Recep Tayyip Erdogan boards a plane bound for Jordan after speaking with reporters in Istanbul on Monday. Photo: AA
ERBIL, Kurdistan Region — A week after high-level Turkish and Iranian military officials met in Ankara, Turkey's President Recep Tayyip Erdogan is considering a joint operation against the Kurdistan Workers' Party (PKK).
"Joint action against terrorist groups that have become a threat is always on the agenda. This issue has been discussed between the two military chiefs, and I discussed more broadly how this should be carried out," Reuters quoted Erdogan as telling reporters before boarding a plane bound for Jordan on an official visit.
The PKK through its armed People's Defence Force (HPG) in Turkey has resumed its 33-year armed guerrilla fight against the Turkish government, while its offshoot, the Kurdistan Free Life Party (PJAK) have engaged with occasional skirmishes with Iran's Revolutionary Guard Corps (IRGC).
Iran's Tasnim news agency, which is close to the IRGC, reported Erdogan had spoken with the Islamic Republic's Chief of Staff of the Iranian Armed Forces Mohammad Hossein Bagheri about "joint action against terrorist groups" during last week's meeting with his Turkish counterpart in Ankara.
Tasnim added that Erdogan also said it is possible to conduct a joint operation with Iran against PKK positions in Shingal and Qandil.
Bagheri, Iran’s military chief, made a rare visit to Ankara, the first such visit since Iran's Islamic revolution in 1979, as he discussed the developments in Iraq and Syria with Turkish counterpart and president Erdogan.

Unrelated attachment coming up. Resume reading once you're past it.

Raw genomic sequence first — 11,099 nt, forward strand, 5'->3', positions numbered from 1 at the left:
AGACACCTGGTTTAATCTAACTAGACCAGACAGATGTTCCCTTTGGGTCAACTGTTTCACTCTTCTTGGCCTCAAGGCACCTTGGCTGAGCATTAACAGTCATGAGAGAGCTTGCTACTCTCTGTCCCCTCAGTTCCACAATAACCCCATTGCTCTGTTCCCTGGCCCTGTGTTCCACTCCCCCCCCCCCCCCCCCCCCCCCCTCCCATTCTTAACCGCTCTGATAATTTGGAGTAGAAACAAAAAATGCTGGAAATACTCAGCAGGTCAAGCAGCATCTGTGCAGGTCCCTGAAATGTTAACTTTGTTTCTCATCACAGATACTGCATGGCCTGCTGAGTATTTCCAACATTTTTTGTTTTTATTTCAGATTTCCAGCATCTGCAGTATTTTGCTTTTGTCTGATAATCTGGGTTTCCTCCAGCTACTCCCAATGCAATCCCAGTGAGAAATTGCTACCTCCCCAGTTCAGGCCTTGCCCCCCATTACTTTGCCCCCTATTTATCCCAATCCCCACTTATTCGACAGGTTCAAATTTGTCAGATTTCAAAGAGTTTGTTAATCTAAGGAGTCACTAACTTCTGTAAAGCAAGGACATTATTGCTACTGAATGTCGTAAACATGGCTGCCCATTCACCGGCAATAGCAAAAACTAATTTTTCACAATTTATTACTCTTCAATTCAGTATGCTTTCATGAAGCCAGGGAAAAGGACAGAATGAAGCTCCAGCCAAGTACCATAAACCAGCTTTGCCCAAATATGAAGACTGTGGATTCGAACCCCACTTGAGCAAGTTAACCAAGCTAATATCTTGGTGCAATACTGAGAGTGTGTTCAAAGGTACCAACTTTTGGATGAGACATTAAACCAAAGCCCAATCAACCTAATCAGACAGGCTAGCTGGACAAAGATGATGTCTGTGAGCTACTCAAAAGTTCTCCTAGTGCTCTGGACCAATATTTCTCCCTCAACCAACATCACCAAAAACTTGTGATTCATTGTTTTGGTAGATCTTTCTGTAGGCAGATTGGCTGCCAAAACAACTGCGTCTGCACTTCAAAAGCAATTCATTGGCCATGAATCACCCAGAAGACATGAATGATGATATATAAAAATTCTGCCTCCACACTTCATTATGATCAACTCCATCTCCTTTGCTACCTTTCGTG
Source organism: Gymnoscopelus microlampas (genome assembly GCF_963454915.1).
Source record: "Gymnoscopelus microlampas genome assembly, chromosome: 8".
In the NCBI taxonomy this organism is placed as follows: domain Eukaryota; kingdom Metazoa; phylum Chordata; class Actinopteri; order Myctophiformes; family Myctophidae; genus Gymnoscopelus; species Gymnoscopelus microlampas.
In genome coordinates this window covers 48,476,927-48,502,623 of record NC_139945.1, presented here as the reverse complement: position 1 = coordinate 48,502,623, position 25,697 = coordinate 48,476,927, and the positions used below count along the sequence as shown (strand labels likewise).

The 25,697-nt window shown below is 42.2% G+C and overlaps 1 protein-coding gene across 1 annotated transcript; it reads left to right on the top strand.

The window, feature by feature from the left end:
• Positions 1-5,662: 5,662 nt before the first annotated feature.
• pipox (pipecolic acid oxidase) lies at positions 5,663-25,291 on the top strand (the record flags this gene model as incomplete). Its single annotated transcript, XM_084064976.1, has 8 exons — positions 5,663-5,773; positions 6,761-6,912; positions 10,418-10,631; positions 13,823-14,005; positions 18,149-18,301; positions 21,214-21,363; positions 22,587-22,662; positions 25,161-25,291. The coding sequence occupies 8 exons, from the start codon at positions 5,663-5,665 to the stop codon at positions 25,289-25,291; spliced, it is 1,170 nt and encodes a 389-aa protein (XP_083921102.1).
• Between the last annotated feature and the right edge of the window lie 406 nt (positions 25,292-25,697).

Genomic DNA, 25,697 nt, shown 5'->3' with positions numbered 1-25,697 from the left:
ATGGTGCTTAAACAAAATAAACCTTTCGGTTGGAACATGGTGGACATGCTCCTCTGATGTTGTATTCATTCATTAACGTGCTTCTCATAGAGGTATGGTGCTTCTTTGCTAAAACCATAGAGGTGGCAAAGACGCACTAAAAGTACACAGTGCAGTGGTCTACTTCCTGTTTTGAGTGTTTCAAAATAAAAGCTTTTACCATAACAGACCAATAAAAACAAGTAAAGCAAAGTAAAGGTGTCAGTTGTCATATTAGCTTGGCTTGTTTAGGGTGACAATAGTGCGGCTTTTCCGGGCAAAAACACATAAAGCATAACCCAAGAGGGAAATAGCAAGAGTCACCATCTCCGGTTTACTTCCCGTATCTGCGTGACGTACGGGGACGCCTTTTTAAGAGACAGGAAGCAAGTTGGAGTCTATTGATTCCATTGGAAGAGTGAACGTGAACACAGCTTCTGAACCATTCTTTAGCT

Shingal contains PKK-affiliated Shingal Protection Units (YBS), which Turkey deems as a threat to its border, as it does in Qandil in the northeast of the Kurdistan Region.
Turkey regularly conducts air strikes against PKK the border regions of Kurdistan Region.
In April, Turkish war planes attacked a YBS position in Shingal
, killing a number of their fighters.
Last summer, five PJAK fighters were killed by the IRGC in the Sardasht region in Iran.
PJAK and Tehran reached a ceasefire agreement in 2011 after Iran agreed to stop executing Kurdish political prisoners if PJAK ceased its attacks.
Iran's parliament on Sunday approved most of President Hassan Rouhani's cabinet, including defense minister Amir Hatami. The General, for the first time in 25 years does not come from IRGC ranks, but received 261 votes, the most of any other candidate up for approval.
Turkey has also planned a wall on its border with Iran, similar to what it has done in Syria. Iran's foreign ministry said it "welcomed" the wall in a statement in May.